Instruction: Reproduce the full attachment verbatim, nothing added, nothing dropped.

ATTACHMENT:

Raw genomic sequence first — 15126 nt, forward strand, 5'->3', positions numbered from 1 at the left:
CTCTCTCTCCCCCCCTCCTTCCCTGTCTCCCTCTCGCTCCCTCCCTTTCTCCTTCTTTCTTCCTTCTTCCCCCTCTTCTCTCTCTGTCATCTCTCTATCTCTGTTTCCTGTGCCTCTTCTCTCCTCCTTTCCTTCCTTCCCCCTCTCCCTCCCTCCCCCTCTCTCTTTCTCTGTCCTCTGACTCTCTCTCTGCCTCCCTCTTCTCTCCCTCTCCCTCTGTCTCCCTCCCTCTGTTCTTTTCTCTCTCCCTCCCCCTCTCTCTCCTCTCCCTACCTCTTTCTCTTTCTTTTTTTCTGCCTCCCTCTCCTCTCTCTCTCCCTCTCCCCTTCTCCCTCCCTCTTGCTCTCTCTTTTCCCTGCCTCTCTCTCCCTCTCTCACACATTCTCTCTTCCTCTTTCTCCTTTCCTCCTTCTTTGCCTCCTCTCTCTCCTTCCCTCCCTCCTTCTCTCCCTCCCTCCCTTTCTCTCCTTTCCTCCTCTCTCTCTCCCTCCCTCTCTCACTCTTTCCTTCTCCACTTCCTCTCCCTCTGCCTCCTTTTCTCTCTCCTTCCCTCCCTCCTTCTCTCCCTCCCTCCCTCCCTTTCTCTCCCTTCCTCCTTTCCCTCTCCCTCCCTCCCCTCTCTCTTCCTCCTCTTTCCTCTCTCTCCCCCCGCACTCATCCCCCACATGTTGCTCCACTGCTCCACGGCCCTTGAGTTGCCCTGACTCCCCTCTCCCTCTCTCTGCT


Raw genomic sequence first — 15126 nt, forward strand, 5'->3', positions numbered from 1 at the left:
CTCTCTCTCCCCCCCTCCTTCCCTGTCTCCCTCTCGCTCCCTCCCTTTCTCCTTCTTTCTTCCTTCTTCCCCCTCTTCTCTCTCTGTCATCTCTCTATCTCTGTTTCCTGTGCCTCTTCTCTCCTCCTTTCCTTCCTTCCCCCTCTCCCTCCCTCCCCCTCTCTCTTTCTCTGTCCTCTGACTCTCTCTCTGCCTCCCTCTTCTCTCCCTCTCCCTCTGTCTCCCTCCCTCTGTTCTTTTCTCTCTCCCTCCCCCTCTCTCTCCTCTCCCTACCTCTTTCTCTTTCTTTTTTTCTGCCTCCCTCTCCTCTCTCTCTCCCTCTCCCCTTCTCCCTCCCTCTTGCTCTCTCTTTTCCCTGCCTCTCTCTCCCTCTCTCACACATTCTCTCTTCCTCTTTCTCCTTTCCTCCTTCTTTGCCTCCTCTCTCTCCTTCCCTCCCTCCTTCTCTCCCTCCCTCCCTTTCTCTCCTTTCCTCCTCTCTCTCTCCCTCCCTCTCTCACTCTTTCCTTCTCCACTTCCTCTCCCTCTGCCTCCTTTTCTCTCTCCTTCCCTCCCTCCTTCTCTCCCTCCCTCCCTCCCTTTCTCTCCCTTCCTCCTTTCCCTCTCCCTCCCTCCCCTCTCTCTTCCTCCTCTTTCCTCTCTCTCCCCCCGCACTCATCCCCCACATGTTGCTCCACTGCTCCACGGCCCTTGAGTTGCCCTGACTCCCCTCTCCCTCTCTCTGCT